Adolescents and young adults born preterm have elevated blood pressure (BP). The objective of this study was to investigate if BP is elevated at 2.5 years of age after an extremely preterm birth (EXPT).
In a regional subset of the national population-based cohort Extremely Preterm Infants in Sweden Study, BP at 2.5 years of age was studied in 68 survivors of EXPT (gestational age: 23.6–26.9 weeks; mean ± SD birth weight: 810 ± 164 g), and 65 matched controls born at term.
At follow-up at 2.5 years of corrected age, EXPT children had significantly higher systolic blood pressure (SBP) and diastolic blood pressure (DBP) z scores than controls born at term, according to pediatric BP nomograms by age, gender, and height. The proportion of SBP ≥90th percentile was 44% (30 of 68) in EXPT children and 23% (15 of 65) in controls (P = .01). In logistic regression analyses stratified according to gender, EXPT was associated with an odds ratio for a SBP ≥90th percentile of 3.32 (95% confidence interval: 1.25–8.81) among boys. The corresponding odds ratio among EXPT girls was 2.18 (95% confidence interval: 0.62–7.61). In EXPT children, SBP and DBP z scores were inversely correlated to catch-up growth from 36 weeks’ postmenstrual age to follow-up at 2.5 years of age.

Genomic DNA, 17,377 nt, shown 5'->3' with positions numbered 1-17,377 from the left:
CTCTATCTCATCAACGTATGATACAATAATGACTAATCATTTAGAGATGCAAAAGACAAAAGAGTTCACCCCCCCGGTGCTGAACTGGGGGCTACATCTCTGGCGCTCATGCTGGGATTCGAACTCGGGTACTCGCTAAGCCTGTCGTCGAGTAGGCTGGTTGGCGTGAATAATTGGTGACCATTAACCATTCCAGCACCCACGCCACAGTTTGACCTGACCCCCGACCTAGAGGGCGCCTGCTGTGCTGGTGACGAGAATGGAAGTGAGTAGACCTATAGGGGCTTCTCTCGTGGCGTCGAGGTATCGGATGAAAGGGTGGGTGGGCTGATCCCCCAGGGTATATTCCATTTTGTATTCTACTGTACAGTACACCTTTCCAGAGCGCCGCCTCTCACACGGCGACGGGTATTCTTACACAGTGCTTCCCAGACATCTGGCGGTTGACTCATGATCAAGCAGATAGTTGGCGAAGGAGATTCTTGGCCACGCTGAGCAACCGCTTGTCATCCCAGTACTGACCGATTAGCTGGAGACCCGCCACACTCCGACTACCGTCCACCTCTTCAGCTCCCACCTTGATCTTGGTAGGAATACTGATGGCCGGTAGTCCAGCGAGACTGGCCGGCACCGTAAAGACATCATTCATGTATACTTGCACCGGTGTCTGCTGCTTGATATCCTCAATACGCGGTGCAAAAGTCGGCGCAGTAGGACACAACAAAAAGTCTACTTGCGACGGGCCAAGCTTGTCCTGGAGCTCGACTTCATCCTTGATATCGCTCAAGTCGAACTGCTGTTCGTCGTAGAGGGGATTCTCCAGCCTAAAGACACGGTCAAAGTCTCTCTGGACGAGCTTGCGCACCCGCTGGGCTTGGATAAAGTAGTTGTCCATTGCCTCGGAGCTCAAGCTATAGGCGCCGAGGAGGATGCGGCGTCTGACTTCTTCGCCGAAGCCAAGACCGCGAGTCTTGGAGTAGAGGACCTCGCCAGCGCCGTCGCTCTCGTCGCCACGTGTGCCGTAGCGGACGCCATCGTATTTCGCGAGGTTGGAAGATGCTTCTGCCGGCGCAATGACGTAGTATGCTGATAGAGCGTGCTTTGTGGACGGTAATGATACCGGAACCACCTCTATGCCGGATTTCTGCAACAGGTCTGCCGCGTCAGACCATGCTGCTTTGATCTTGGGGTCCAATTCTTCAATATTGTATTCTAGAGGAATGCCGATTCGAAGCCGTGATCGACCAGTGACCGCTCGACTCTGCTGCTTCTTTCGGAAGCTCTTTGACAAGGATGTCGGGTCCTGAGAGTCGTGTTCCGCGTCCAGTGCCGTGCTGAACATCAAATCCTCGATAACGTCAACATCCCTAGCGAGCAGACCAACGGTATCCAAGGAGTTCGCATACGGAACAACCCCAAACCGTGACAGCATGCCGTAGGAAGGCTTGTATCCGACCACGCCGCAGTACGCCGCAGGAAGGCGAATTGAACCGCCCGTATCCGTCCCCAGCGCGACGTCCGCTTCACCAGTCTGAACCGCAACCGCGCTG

Children born extremely preterm have elevated office SBP and DBP at a corrected age of 2.5 years. This finding might have implications for their cardiovascular health later in life.